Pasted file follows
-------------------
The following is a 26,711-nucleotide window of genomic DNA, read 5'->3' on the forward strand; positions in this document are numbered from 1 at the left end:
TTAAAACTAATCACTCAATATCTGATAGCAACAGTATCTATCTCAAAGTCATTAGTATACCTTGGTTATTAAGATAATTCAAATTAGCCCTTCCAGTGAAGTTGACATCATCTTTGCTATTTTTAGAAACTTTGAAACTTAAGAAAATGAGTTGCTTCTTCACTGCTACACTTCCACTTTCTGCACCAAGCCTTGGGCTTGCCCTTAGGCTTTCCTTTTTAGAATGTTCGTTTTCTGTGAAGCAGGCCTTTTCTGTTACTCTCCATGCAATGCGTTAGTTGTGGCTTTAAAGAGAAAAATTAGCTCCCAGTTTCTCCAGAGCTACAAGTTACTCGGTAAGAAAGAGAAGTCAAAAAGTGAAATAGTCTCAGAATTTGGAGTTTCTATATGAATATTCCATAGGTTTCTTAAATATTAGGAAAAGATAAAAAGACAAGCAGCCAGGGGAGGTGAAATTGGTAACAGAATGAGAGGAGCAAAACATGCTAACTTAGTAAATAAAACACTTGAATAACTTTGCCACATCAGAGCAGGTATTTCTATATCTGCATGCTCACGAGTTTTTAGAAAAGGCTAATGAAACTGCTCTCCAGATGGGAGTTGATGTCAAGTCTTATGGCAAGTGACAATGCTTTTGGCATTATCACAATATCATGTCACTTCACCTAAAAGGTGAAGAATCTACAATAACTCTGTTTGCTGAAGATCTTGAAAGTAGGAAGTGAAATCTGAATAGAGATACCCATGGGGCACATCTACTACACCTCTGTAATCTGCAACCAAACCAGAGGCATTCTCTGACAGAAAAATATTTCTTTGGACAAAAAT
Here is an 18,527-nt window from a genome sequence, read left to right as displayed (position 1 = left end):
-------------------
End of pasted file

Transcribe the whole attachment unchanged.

The following is a 26,711-nucleotide window of genomic DNA, read 5'->3' on the forward strand; positions in this document are numbered from 1 at the left end:
TTAAAACTAATCACTCAATATCTGATAGCAACAGTATCTATCTCAAAGTCATTAGTATACCTTGGTTATTAAGATAATTCAAATTAGCCCTTCCAGTGAAGTTGACATCATCTTTGCTATTTTTAGAAACTTTGAAACTTAAGAAAATGAGTTGCTTCTTCACTGCTACACTTCCACTTTCTGCACCAAGCCTTGGGCTTGCCCTTAGGCTTTCCTTTTTAGAATGTTCGTTTTCTGTGAAGCAGGCCTTTTCTGTTACTCTCCATGCAATGCGTTAGTTGTGGCTTTAAAGAGAAAAATTAGCTCCCAGTTTCTCCAGAGCTACAAGTTACTCGGTAAGAAAGAGAAGTCAAAAAGTGAAATAGTCTCAGAATTTGGAGTTTCTATATGAATATTCCATAGGTTTCTTAAATATTAGGAAAAGATAAAAAGACAAGCAGCCAGGGGAGGTGAAATTGGTAACAGAATGAGAGGAGCAAAACATGCTAACTTAGTAAATAAAACACTTGAATAACTTTGCCACATCAGAGCAGGTATTTCTATATCTGCATGCTCACGAGTTTTTAGAAAAGGCTAATGAAACTGCTCTCCAGATGGGAGTTGATGTCAAGTCTTATGGCAAGTGACAATGCTTTTGGCATTATCACAATATCATGTCACTTCACCTAAAAGGTGAAGAATCTACAATAACTCTGTTTGCTGAAGATCTTGAAAGTAGGAAGTGAAATCTGAATAGAGATACCCATGGGGCACATCTACTACACCTCTGTAATCTGCAACCAAACCAGAGGCATTCTCTGACAGAAAAATATTTCTTTGGACAAAAAT
Here is an 18,527-nt window from a genome sequence, read left to right as displayed (position 1 = left end):